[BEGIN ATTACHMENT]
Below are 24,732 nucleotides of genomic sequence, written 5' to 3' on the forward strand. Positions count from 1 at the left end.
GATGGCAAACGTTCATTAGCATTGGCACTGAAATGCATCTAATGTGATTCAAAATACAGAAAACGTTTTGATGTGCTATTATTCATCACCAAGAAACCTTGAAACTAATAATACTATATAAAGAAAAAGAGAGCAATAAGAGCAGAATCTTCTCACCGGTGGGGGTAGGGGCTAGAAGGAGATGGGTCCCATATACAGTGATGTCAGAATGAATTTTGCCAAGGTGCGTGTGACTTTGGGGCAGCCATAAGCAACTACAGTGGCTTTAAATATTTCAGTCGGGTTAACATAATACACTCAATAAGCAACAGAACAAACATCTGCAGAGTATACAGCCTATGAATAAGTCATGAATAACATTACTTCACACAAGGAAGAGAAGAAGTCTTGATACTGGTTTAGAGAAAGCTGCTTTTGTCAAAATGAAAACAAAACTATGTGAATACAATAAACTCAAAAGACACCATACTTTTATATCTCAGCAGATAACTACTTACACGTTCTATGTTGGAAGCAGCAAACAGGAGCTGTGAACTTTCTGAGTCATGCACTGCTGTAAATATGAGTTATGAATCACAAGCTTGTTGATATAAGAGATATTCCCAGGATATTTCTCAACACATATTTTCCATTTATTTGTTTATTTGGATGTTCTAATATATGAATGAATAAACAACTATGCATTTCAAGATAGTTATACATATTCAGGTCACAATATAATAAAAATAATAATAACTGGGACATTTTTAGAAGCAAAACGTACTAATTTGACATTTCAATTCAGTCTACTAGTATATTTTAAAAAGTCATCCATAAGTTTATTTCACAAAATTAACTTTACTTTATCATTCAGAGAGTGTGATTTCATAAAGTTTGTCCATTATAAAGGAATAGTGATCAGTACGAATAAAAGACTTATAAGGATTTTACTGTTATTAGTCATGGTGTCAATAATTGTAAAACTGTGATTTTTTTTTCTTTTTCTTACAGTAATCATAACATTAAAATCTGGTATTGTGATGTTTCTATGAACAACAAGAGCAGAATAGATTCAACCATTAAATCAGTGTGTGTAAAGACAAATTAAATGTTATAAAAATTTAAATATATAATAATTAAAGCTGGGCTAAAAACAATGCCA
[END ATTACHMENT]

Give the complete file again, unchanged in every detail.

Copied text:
Below are 24,732 nucleotides of genomic sequence, written 5' to 3' on the forward strand. Positions count from 1 at the left end.
GATGGCAAACGTTCATTAGCATTGGCACTGAAATGCATCTAATGTGATTCAAAATACAGAAAACGTTTTGATGTGCTATTATTCATCACCAAGAAACCTTGAAACTAATAATACTATATAAAGAAAAAGAGAGCAATAAGAGCAGAATCTTCTCACCGGTGGGGGTAGGGGCTAGAAGGAGATGGGTCCCATATACAGTGATGTCAGAATGAATTTTGCCAAGGTGCGTGTGACTTTGGGGCAGCCATAAGCAACTACAGTGGCTTTAAATATTTCAGTCGGGTTAACATAATACACTCAATAAGCAACAGAACAAACATCTGCAGAGTATACAGCCTATGAATAAGTCATGAATAACATTACTTCACACAAGGAAGAGAAGAAGTCTTGATACTGGTTTAGAGAAAGCTGCTTTTGTCAAAATGAAAACAAAACTATGTGAATACAATAAACTCAAAAGACACCATACTTTTATATCTCAGCAGATAACTACTTACACGTTCTATGTTGGAAGCAGCAAACAGGAGCTGTGAACTTTCTGAGTCATGCACTGCTGTAAATATGAGTTATGAATCACAAGCTTGTTGATATAAGAGATATTCCCAGGATATTTCTCAACACATATTTTCCATTTATTTGTTTATTTGGATGTTCTAATATATGAATGAATAAACAACTATGCATTTCAAGATAGTTATACATATTCAGGTCACAATATAATAAAAATAATAATAACTGGGACATTTTTAGAAGCAAAACGTACTAATTTGACATTTCAATTCAGTCTACTAGTATATTTTAAAAAGTCATCCATAAGTTTATTTCACAAAATTAACTTTACTTTATCATTCAGAGAGTGTGATTTCATAAAGTTTGTCCATTATAAAGGAATAGTGATCAGTACGAATAAAAGACTTATAAGGATTTTACTGTTATTAGTCATGGTGTCAATAATTGTAAAACTGTGATTTTTTTTTCTTTTTCTTACAGTAATCATAACATTAAAATCTGGTATTGTGATGTTTCTATGAACAACAAGAGCAGAATAGATTCAACCATTAAATCAGTGTGTGTAAAGACAAATTAAATGTTATAAAAATTTAAATATATAATAATTAAAGCTGGGCTAAAAACAATGCCA